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Despite the odds, I became a rocket scientist. Other women can do the same

One of the most enduring lessons I learned as a Girl Scout growing up in poverty in Las Cruces, New Mexico, is that once you believe you can do something and you develop the courage and confidence to persevere, you can be fearless.

When my Brownie troop leader encouraged me to earn my Science badge, I decided to try to build and launch an Estes model rocket at age 7. There was a lot of trial and error trying to overcome gravity’s grip, and I failed over and over to achieve liftoff. But I refused to give up. When I finally successfully launched the rocket into the New Mexico sky, I felt such a sense of accomplishment, and I took something so powerful away from that experience — I could do science and math, and I wanted to do more.

I started taking science and math electives in school and went on to study engineering in college. After graduating, I had the amazing opportunity to work at NASA on the Voyager 2 flyby of Jupiter and two of its moons and on the Solar Polar Solar Probe, now known as the Parker Solar Probe. I then got my master’s in systems engineering at Stanford and pursued a career in technology.

The persistence I learned in my early years as a Girl Scout came in handy as I navigated the male-dominated tech industry in the ’80s. When I was working for IBM, for example, there was a management opportunity in Latin America that I felt I was perfectly suited for: I had both the sales and marketing background and the technology background.

I went to talk to the hiring vice president, and he said, “I can’t have you in that role. You’re a woman.” When I asked him why, he said, “Well, I feel like you wouldn’t be safe — it’s very dangerous there.”

On my own, I booked a ticket and met with people from the firm in that country. When I came back, I showed him all the market research and letters of recommendation I’d gathered and said, “Look, I went there and came back and I’m ok.”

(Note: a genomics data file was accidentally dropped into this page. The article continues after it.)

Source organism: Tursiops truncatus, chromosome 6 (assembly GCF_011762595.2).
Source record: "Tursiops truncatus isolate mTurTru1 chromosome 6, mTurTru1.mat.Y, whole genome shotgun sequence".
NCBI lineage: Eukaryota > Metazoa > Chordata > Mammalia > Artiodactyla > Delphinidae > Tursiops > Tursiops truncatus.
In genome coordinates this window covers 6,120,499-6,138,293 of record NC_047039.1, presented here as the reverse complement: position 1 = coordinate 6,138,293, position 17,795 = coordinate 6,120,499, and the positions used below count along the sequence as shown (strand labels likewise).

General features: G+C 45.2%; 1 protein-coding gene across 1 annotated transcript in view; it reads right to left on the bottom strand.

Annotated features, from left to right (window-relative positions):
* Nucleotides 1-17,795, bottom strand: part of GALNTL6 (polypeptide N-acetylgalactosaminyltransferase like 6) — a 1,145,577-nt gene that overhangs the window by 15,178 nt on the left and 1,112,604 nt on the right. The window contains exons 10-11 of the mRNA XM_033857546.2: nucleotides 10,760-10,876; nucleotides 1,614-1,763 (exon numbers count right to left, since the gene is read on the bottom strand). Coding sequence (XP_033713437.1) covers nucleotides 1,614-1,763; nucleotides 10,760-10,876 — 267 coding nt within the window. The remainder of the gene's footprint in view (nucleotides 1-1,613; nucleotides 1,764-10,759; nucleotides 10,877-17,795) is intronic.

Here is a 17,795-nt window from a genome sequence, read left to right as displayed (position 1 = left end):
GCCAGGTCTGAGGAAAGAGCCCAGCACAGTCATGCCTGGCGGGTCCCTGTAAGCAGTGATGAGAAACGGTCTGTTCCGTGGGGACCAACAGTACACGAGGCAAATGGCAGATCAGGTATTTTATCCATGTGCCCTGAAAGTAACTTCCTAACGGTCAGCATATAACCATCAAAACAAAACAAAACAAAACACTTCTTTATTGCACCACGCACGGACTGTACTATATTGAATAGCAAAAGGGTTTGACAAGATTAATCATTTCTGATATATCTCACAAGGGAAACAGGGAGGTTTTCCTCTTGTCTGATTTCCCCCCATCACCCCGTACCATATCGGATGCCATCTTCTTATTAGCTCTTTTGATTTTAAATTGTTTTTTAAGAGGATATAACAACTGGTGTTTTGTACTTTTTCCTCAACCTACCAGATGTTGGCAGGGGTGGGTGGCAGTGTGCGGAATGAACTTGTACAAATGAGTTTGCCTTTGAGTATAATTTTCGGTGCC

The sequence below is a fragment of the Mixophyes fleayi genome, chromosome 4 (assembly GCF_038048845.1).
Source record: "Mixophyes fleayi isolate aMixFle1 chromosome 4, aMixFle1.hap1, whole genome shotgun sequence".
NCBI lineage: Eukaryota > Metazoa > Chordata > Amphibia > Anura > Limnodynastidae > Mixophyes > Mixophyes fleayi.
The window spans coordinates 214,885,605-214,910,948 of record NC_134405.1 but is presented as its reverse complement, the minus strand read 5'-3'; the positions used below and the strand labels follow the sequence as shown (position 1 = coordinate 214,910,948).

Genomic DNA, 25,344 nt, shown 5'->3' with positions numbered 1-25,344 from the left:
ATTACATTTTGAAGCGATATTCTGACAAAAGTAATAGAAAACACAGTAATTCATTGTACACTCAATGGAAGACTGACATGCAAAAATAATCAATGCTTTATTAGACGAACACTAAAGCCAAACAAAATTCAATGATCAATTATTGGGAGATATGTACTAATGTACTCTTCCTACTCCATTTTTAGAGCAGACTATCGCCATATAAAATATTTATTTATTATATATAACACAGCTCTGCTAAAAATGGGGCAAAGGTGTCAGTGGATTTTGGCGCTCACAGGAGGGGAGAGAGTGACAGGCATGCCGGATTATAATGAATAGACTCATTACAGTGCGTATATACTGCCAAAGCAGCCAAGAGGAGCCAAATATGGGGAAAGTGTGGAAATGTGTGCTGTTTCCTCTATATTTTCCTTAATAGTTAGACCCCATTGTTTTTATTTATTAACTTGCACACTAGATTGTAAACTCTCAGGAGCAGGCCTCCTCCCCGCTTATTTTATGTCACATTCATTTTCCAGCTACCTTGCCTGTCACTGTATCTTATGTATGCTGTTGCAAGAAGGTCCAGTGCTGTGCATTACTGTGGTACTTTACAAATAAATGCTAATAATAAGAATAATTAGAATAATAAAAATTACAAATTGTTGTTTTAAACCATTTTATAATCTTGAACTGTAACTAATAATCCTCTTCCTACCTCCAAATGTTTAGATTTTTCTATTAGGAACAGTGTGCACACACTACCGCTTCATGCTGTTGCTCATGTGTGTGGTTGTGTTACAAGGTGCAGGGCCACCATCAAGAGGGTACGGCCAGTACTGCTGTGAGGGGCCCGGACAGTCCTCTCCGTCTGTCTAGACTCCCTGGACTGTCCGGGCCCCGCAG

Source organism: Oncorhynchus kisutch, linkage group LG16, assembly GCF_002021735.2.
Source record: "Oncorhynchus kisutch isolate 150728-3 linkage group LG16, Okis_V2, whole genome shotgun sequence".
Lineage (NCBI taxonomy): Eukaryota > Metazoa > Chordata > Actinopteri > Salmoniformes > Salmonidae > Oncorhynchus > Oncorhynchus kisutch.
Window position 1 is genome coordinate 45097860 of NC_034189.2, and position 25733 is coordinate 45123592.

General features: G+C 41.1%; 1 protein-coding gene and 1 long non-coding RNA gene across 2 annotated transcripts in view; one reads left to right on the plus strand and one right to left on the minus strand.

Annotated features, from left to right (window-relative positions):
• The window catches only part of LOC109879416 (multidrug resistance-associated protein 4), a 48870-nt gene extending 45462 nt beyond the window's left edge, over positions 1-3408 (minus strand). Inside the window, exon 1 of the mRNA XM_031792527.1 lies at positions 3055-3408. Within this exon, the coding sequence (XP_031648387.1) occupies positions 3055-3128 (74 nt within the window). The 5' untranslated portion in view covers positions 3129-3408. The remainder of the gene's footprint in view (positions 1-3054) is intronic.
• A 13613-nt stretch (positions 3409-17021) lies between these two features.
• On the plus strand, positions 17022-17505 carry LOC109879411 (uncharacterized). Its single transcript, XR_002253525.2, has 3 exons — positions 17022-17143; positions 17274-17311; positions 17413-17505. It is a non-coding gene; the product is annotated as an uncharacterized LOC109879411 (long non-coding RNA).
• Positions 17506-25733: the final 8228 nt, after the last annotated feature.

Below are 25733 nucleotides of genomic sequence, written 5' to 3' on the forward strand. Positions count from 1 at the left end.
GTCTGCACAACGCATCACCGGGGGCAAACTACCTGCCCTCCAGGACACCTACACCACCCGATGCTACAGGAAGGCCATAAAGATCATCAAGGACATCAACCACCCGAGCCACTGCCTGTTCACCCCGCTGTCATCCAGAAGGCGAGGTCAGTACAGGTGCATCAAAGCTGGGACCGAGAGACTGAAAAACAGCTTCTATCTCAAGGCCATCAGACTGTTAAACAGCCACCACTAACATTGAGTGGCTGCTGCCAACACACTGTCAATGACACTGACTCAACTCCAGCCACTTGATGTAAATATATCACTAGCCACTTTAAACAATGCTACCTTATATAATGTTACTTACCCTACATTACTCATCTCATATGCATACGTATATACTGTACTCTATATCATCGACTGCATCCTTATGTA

I got the job — but I had to push through the artificial barriers that stood in my way.

Things have changed a little since those days, but a troubling trend has stubbornly remained — the underrepresentation of women in STEM fields. Women are half of the current workforce but comprise 28% of STEM jobs. That’s why, as CEO of Girl Scouts, I’m committed to ensuring that the next generation of girls sees themselves as the scientists, the coders, the software developers, doctors, computer scientists and cybersecurity experts who will solve the big problems of the future.

We know that the outdated stereotype of girls not being interested in STEM is false. A 2012 study published by the Girl Scout Research Institute notes that 92% of girls sees themselves as “smart enough to have a career in STEM.” Unfortunately, research shows that girls start pulling away from these subjects starting in middle school, and there are a number of reasons why. A lack of confidence can hold them back, and teachers can have unconscious classroom bias where they don’t call on girls at the same rate as boys.

As part of Girl Scouts’ commitment to bringing STEM opportunities to more girls across the country, and to reaching them at those critical ages before they move away from STEM, we are proud to collaborate with partners like Raytheon to bring girls computer science programming and events where they can learn by doing, including the first-ever Girl Scout Cyber Challenge. This Saturday, girls in 10 cities across the United States will have the opportunity to engage in a series of challenges that expose them to crucial computer science and cybersecurity topics, such as cryptography, forensic analysis, encryption, decryption and tracking hackers. They will also have the chance to hear directly from female professionals working in the cybersecurity field.

As a country, we cannot continue to sell our girls short when it comes to offering compelling opportunities for them to explore STEM subjects. Women are half the population and, as our world is being recreated one line of code at a time, we need to ensure that they are in the rooms where important and impactful decisions are made about issues ranging from new tech product development to the security of our financial systems, our voting systems, our data systems and our national defense systems. Getting more girls into the STEM pipeline is truly a national imperative and is key to our continued competitive strength as a nation.

Girls are America’s great untapped resource. Let’s harness their power to be the STEM leaders of the future.

CNN